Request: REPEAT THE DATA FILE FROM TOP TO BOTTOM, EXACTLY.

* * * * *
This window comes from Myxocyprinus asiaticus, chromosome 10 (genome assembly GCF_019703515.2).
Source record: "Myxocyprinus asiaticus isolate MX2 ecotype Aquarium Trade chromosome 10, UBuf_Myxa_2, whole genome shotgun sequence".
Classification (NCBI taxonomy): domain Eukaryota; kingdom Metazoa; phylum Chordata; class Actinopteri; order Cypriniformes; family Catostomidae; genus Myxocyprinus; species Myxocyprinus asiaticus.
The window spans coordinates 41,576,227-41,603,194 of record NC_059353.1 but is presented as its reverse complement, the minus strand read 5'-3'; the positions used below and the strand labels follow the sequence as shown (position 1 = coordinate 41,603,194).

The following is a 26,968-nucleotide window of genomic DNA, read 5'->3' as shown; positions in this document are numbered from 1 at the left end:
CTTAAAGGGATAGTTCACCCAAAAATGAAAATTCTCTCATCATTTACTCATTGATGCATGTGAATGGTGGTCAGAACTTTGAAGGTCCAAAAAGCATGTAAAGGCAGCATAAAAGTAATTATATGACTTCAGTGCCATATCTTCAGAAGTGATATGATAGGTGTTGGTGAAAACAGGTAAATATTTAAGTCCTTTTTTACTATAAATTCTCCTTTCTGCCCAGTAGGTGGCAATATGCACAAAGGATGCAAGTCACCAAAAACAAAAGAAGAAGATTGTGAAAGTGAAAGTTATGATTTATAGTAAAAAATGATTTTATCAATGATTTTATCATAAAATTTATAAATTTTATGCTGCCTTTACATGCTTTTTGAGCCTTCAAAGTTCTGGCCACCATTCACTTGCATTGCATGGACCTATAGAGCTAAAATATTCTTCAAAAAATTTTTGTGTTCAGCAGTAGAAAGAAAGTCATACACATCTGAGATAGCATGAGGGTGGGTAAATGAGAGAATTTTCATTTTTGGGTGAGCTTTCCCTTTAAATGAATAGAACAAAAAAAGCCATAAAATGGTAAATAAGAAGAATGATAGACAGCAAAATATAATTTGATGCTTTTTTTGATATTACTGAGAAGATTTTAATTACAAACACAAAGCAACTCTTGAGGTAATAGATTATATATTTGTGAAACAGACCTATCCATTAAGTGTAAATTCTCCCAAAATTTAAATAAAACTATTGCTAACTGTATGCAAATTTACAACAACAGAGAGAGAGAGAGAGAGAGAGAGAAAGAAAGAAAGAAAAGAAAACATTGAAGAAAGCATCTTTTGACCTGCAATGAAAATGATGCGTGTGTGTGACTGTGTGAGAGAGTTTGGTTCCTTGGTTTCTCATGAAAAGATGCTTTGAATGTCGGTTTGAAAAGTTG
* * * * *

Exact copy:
This window comes from Myxocyprinus asiaticus, chromosome 10 (genome assembly GCF_019703515.2).
Source record: "Myxocyprinus asiaticus isolate MX2 ecotype Aquarium Trade chromosome 10, UBuf_Myxa_2, whole genome shotgun sequence".
Classification (NCBI taxonomy): domain Eukaryota; kingdom Metazoa; phylum Chordata; class Actinopteri; order Cypriniformes; family Catostomidae; genus Myxocyprinus; species Myxocyprinus asiaticus.
The window spans coordinates 41,576,227-41,603,194 of record NC_059353.1 but is presented as its reverse complement, the minus strand read 5'-3'; the positions used below and the strand labels follow the sequence as shown (position 1 = coordinate 41,603,194).

The following is a 26,968-nucleotide window of genomic DNA, read 5'->3' as shown; positions in this document are numbered from 1 at the left end:
CTTAAAGGGATAGTTCACCCAAAAATGAAAATTCTCTCATCATTTACTCATTGATGCATGTGAATGGTGGTCAGAACTTTGAAGGTCCAAAAAGCATGTAAAGGCAGCATAAAAGTAATTATATGACTTCAGTGCCATATCTTCAGAAGTGATATGATAGGTGTTGGTGAAAACAGGTAAATATTTAAGTCCTTTTTTACTATAAATTCTCCTTTCTGCCCAGTAGGTGGCAATATGCACAAAGGATGCAAGTCACCAAAAACAAAAGAAGAAGATTGTGAAAGTGAAAGTTATGATTTATAGTAAAAAATGATTTTATCAATGATTTTATCATAAAATTTATAAATTTTATGCTGCCTTTACATGCTTTTTGAGCCTTCAAAGTTCTGGCCACCATTCACTTGCATTGCATGGACCTATAGAGCTAAAATATTCTTCAAAAAATTTTTGTGTTCAGCAGTAGAAAGAAAGTCATACACATCTGAGATAGCATGAGGGTGGGTAAATGAGAGAATTTTCATTTTTGGGTGAGCTTTCCCTTTAAATGAATAGAACAAAAAAAGCCATAAAATGGTAAATAAGAAGAATGATAGACAGCAAAATATAATTTGATGCTTTTTTTGATATTACTGAGAAGATTTTAATTACAAACACAAAGCAACTCTTGAGGTAATAGATTATATATTTGTGAAACAGACCTATCCATTAAGTGTAAATTCTCCCAAAATTTAAATAAAACTATTGCTAACTGTATGCAAATTTACAACAACAGAGAGAGAGAGAGAGAGAGAGAGAAAGAAAGAAAGAAAAGAAAACATTGAAGAAAGCATCTTTTGACCTGCAATGAAAATGATGCGTGTGTGTGACTGTGTGAGAGAGTTTGGTTCCTTGGTTTCTCATGAAAAGATGCTTTGAATGTCGGTTTGAAAAGTTG